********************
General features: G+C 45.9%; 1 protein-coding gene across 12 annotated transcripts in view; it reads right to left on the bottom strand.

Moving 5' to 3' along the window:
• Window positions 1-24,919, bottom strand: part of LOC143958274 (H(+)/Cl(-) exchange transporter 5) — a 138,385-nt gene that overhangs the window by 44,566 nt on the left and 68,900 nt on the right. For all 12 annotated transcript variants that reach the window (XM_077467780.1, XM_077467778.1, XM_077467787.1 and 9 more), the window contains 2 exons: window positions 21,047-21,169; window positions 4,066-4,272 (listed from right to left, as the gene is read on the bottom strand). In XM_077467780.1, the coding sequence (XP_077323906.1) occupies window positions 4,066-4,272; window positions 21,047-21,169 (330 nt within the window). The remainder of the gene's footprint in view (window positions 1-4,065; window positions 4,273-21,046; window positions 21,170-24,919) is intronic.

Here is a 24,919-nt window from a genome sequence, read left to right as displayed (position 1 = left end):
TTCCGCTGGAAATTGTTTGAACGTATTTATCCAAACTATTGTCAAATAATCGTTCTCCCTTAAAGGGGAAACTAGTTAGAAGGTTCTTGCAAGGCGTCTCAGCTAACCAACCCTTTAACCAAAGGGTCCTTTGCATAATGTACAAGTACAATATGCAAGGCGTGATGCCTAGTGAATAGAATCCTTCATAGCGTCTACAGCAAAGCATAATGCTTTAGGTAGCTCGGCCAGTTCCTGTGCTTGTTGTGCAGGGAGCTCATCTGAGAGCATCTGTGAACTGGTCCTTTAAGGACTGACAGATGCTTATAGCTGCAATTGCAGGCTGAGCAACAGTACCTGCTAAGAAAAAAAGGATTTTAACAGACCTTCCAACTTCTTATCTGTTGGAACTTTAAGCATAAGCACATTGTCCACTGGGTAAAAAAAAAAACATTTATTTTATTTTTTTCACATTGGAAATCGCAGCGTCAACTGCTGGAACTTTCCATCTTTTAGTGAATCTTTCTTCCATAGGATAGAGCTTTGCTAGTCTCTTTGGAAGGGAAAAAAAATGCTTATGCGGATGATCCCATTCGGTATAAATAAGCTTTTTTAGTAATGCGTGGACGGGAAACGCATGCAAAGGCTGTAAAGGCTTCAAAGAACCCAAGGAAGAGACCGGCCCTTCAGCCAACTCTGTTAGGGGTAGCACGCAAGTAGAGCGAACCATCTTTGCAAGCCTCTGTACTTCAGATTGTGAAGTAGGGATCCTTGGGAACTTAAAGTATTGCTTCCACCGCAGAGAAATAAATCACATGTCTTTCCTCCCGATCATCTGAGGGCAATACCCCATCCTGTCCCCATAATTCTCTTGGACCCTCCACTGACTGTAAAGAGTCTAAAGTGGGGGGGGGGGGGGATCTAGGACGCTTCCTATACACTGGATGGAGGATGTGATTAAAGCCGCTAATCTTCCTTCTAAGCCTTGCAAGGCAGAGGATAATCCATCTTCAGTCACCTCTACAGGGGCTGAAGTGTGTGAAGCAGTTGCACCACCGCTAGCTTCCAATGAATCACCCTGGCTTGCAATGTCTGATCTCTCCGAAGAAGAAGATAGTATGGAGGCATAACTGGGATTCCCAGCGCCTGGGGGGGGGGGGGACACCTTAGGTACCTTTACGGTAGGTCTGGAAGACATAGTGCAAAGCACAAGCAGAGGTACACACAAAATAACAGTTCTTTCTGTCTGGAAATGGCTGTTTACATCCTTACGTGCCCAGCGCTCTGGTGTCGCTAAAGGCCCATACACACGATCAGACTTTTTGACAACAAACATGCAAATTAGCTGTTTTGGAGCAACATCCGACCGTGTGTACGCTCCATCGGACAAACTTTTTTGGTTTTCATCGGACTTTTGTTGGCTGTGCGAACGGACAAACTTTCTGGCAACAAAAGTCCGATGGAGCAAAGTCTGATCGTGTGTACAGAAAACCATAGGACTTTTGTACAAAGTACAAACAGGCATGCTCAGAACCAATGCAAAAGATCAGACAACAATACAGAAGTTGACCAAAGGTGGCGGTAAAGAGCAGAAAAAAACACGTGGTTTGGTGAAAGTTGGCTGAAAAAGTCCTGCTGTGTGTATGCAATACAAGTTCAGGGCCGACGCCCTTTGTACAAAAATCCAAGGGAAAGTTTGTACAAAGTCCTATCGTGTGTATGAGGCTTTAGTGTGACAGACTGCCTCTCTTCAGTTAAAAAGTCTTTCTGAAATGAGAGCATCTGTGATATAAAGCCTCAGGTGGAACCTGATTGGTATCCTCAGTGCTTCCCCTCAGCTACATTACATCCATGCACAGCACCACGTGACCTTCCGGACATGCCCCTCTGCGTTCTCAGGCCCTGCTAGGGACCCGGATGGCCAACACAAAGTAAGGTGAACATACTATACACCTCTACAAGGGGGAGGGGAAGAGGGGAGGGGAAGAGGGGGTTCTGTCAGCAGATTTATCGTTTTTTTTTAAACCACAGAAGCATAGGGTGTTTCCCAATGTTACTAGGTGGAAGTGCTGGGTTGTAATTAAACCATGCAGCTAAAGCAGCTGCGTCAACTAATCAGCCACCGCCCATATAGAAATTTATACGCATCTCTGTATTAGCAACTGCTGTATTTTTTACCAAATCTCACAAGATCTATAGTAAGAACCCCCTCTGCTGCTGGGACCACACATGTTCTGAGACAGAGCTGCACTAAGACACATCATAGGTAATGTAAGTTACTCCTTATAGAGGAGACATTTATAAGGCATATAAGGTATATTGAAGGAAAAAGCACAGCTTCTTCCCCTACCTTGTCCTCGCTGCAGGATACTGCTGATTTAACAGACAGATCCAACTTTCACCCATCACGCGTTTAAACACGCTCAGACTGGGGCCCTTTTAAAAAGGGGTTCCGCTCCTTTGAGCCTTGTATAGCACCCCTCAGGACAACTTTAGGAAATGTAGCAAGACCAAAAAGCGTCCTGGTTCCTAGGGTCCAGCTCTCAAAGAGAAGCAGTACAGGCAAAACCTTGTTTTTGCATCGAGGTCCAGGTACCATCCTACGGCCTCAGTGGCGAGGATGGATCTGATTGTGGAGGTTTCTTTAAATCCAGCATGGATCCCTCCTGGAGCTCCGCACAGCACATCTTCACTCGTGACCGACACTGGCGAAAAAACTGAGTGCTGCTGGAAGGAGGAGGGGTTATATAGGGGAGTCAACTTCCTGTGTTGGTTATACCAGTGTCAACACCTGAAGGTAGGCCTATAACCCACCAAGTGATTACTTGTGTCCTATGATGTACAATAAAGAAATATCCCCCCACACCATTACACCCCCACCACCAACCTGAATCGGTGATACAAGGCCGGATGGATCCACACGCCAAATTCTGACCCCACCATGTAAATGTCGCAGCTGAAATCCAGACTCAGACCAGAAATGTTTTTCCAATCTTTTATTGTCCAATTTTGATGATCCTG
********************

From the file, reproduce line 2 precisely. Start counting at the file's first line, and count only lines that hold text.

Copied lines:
Moving 5' to 3' along the window: